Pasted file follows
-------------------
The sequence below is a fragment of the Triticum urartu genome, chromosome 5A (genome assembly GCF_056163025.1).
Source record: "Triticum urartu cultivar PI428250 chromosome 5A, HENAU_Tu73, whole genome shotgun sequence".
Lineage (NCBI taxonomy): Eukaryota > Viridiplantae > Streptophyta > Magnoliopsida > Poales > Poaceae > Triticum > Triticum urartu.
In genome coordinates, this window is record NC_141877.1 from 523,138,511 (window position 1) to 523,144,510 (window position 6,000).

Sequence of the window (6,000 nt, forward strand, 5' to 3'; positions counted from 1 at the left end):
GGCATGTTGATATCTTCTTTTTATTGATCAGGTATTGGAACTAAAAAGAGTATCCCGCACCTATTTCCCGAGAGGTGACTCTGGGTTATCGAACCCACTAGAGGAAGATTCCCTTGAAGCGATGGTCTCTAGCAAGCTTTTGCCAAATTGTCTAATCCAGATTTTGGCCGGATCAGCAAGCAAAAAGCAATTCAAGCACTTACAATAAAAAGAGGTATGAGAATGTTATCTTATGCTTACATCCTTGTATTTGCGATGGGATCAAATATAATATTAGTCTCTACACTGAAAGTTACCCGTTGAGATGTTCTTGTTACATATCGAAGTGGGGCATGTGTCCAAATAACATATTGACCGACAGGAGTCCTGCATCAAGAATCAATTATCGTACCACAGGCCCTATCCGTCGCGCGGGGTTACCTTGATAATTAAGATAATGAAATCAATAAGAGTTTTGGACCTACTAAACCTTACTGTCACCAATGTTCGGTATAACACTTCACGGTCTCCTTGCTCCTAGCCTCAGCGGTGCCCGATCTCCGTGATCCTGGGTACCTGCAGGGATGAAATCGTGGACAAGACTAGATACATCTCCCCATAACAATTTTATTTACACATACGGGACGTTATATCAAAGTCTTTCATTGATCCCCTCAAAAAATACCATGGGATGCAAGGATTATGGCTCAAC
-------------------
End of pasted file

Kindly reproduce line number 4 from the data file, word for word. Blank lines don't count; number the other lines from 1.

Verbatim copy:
In genome coordinates, this window is record NC_141877.1 from 523,138,511 (window position 1) to 523,144,510 (window position 6,000).